Natan Zabara was arrested on May 13, 1950. During the search, they found 15 folders with his own manuscripts and 63 books, most of which were in Hebrew, still a pre-revolutionary edition. The writer had no other property.
The MGB investigator Pogrebnoy, a well-known expert in extracting confessions, worked at the inquiry. Zabara had no chance to justify himself. He was accused of having links with the Jewish Anti-Fascist Committee (EAK). They used the protocols of interrogations of the writers David Hofstein and Abram Kagan, who had been imprisoned in the “cosmopolitan case” since 1949. According to Hofstein and Kagan, Nathan Zabara, during his stay in Berlin, brought Zionist periodicals published in the Anglo-American zone for the Jewish Anti-Fascist Committee. Investigator Pogrebnoy also managed to “establish” that Zabara was in constant contact with American intelligence agents in Germany and was a foreign spy.
Of course, at first Zabara completely denied the charges against him, but a month after his arrest, in June 1950, the defendant began to sign all the “confessions”. On May 5, 1951, a special meeting at the USSR Ministry of State Security found Natan Zabara guilty under Articles 54-10 part 2 of the Criminal Code of the Ukrainian SSR and 54-1 “b” of the Criminal Code of the Ukrainian SSR – treason and distribution of counter-revolutionary literature, and sentenced him to 10 years in the camps.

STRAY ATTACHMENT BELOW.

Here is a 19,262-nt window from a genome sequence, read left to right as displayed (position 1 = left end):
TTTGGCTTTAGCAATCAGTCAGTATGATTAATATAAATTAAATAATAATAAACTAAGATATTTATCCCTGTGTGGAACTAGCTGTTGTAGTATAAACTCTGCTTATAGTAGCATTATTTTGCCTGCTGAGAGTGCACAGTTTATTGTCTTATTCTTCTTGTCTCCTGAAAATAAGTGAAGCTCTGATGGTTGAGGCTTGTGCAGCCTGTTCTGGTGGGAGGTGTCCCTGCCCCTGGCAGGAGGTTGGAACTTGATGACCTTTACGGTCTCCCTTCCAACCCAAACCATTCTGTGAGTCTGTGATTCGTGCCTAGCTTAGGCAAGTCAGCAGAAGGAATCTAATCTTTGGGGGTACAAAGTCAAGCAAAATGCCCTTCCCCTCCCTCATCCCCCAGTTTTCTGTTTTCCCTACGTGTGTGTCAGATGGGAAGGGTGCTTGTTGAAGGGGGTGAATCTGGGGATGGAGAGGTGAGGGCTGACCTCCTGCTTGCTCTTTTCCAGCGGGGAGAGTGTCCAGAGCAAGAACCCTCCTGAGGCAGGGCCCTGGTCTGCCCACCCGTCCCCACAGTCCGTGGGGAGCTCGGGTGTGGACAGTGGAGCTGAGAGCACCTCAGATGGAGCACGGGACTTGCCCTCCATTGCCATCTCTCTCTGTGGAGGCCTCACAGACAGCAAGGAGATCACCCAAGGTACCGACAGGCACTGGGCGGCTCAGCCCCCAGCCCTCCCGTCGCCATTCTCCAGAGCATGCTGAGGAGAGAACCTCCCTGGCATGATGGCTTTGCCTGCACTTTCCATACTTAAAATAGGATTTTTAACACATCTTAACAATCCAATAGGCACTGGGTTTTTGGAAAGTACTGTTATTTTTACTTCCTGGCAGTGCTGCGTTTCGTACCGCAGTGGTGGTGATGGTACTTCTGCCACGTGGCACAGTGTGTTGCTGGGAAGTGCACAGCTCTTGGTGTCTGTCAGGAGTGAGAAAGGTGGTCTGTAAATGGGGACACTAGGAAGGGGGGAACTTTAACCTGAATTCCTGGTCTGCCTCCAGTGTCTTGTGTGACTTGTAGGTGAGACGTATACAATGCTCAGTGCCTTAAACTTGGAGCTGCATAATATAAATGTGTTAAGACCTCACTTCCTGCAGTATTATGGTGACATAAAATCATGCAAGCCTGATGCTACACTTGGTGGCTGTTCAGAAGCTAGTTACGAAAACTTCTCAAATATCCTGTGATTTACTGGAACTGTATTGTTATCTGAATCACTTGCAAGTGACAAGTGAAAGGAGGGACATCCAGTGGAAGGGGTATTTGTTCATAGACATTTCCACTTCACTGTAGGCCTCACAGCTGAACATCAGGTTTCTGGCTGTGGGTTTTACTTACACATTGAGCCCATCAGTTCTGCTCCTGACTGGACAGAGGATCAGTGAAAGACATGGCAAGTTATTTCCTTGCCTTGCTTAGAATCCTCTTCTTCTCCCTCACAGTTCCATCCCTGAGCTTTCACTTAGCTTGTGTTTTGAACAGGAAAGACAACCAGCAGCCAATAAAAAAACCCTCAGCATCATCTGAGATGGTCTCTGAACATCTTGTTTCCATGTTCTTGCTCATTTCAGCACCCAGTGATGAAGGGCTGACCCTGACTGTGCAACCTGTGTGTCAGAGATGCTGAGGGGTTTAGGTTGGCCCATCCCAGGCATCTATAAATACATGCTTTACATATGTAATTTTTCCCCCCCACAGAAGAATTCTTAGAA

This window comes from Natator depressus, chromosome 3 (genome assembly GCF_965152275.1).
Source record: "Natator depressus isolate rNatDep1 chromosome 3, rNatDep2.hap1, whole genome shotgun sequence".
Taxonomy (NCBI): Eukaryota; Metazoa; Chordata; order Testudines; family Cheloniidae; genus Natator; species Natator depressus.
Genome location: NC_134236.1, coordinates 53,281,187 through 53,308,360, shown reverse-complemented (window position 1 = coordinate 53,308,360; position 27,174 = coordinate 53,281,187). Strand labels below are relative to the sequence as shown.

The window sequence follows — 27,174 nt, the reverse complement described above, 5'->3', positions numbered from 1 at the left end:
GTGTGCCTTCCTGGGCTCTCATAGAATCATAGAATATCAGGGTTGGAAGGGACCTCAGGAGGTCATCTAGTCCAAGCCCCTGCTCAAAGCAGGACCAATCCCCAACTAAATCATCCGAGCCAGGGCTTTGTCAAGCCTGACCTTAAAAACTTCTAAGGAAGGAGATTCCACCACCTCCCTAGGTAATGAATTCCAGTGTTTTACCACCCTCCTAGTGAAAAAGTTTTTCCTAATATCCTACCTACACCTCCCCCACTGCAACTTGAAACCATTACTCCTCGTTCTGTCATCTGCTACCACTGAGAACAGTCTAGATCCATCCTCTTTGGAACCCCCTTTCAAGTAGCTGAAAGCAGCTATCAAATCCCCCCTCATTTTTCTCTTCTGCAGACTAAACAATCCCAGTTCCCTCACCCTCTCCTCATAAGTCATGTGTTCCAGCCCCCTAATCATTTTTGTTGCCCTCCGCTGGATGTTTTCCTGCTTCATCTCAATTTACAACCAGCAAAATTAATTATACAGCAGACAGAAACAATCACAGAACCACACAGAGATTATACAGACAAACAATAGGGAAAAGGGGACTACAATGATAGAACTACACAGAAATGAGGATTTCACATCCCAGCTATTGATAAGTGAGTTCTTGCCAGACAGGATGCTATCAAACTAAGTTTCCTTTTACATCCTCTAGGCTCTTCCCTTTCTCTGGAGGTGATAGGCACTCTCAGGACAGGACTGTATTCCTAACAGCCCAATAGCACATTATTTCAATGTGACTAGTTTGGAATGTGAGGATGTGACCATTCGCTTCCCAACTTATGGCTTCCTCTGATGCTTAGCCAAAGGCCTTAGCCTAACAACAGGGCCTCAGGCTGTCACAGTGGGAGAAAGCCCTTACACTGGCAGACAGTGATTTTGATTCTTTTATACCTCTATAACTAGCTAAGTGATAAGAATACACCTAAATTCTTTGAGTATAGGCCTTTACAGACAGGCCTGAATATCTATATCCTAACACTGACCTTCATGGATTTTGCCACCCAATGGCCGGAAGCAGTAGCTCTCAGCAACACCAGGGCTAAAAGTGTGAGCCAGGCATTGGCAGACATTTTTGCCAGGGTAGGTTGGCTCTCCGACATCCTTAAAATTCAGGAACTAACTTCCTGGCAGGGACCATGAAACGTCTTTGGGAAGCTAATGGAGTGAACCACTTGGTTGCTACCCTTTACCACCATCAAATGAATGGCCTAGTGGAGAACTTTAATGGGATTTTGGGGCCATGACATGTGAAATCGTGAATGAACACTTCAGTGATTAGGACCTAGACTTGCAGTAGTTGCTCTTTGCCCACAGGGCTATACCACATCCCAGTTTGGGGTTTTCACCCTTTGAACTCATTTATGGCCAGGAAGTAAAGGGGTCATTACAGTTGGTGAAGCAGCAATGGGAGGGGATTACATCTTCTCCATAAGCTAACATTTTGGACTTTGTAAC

From 1950 to 1956, Zabara served his sentence in Kolyma. In the camp, he was one of the few who observed Jewish traditions and cared about the education of Jewish youth. While at work in the convoy garrison, Zabara often brought his comrades to the zone with something to eat.
Zabara was kept in the camp longer than others. Only on April 27, 1956, the resolution of the Special Meeting of the MGB of May 5, 1951 was canceled for lack of corpus delicti. In 1957, the rehabilitated Natan returned to the capital of Ukraine. In the camp, the writer decided to work on a historical writing about the life and struggle of the Jewish people. The novel was called “Galgal Ahoser” (“Everything is repeated”).
The years spent in camps not convinced him that the Soviet leadership was not interested in the development of Jewish culture. The Soviet writer, confident at the beginning of his life that Jews would participate on an equal basis with others in building communism in the USSR, at the end of his days became a convinced Zionist, believed that Jews should live in the land of their ancestors. Beginning in 1968, Zabara began to teach everyone Hebrew. Becoming one of the first teachers of the forbidden language in Kiev, Natan also introduced the activists of the Zionist movement to each other.
In November 1971, Natan Zabara submitted two parts of “Galgal Ahoser” for publication in Israel. He really wanted his novel to be published in Hebrew and in Russian without the Soviet censorship. On February 19, 1975, Natan Zabara died. The author's dream came true only three decades later – in 2004, a complete Russian translation of his main novel was published in Jerusalem.